The message this month is dealing with concrete cracks. I know, I know, – you guys already know all about this and I am speaking to an educated audience. It has been drilled into your heads that we need to keep excess water out of the concrete mix and we need to take measures to keep the top of the concrete slab from drying too fast from weather conditions and of course we all know that we use control joints (saw joints) to coax the concrete into cracking where we want it to. So if we know all of this, why does this still happen:
In these photos it appears that our concrete needed a little more “coaxing” since it decided to do its own thing right next to a control joint.
Timing. I prefer to think of concrete slabs as being like my wife. She is patient with me but there is definitely a limit to that patience and when her patience has run out something is going to happen! If you don’t get the control joints installed quickly enough, the slab “loses its patience” and creates its own crack paths and then is too late and no amount of coaxing will change its mind (like my wife). In the photo on the left, the control joints were cut the day following the placement with a quickie saw. The slab on the right was cut on the same day with a soffcut saw but they had problems and the cutting process took much longer than anticipated. In both cases the person making the cuts could not see the random cracks forming as they were nearly microscopic at the time the slab was cut but as the concrete continues to shrink over the next several days, it completely ignores the control joints and uses the original path that was established.
We have a third party testing agency verify the slab subgrade, the slab reinforcing, the concrete properties and the final slab flatness and levelness, but the timing of the control joint installation is never addressed. One time I did see a concrete specification that called for the joints to be installed within 24 hours of placement but for the most part there is nothing within a set of construction documents that addresses this.
In response, our firm has this added to our 033000 specifications under Part 3 – Execution, subheading “Joints” the following text “Control joints indicated on the drawings shall be installed within 4 hours of finishing the concrete. Contractor shall have the necessary resources to meet this specification including, but not limited to, back-up equipment and additional personnel.” This is a tight spec that is difficult to meet. A lot of contractors do not want to install the joints before they spray the curing compound onto the slab. They don’t want to have to clean off the concrete dust first for fear that some of that dust will get trapped under the curing compound and look unsightly. This is easily overcome by thoroughly brooming off the dust and following up with some compressed air. I even saw a company using a leaf blower for this. If you really want to ensure the success of your slabs, all of this needs to be discussed in a pre-construction meeting where you can make sure the contractors knows about this requirement and can act accordingly rather than pointing to the spec book after failure has occurred. The site for the photo on the right was out of state where they used a much harder aggregate in their concrete compared to the limestone we see more often. This aggregate ate their blades and progress was much too slow. These things need to be discussed in advance especially with contractors who are from outside the area and may not be familiar with local issues like this.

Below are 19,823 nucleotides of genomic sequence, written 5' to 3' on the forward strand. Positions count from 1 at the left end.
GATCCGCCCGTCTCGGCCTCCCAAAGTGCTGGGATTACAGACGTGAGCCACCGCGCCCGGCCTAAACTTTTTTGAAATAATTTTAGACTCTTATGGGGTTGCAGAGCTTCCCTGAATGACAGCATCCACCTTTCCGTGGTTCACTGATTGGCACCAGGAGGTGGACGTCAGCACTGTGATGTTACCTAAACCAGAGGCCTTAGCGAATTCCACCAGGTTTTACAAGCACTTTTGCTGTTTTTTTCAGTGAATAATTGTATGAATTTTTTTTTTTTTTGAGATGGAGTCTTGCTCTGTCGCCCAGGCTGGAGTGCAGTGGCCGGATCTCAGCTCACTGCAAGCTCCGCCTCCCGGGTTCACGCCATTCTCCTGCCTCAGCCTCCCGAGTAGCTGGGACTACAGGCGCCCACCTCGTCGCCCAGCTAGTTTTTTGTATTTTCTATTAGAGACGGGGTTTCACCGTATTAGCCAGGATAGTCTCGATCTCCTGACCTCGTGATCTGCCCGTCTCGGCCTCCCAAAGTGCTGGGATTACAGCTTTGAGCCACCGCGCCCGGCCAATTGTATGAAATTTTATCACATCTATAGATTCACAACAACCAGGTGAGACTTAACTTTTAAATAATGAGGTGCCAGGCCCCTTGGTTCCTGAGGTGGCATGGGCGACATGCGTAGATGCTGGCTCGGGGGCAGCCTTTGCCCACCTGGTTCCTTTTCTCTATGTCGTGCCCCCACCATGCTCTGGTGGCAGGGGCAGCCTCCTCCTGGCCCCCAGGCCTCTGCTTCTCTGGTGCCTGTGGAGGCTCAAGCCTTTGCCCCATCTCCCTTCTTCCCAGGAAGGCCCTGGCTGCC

By working together we can solve the crack epidemic.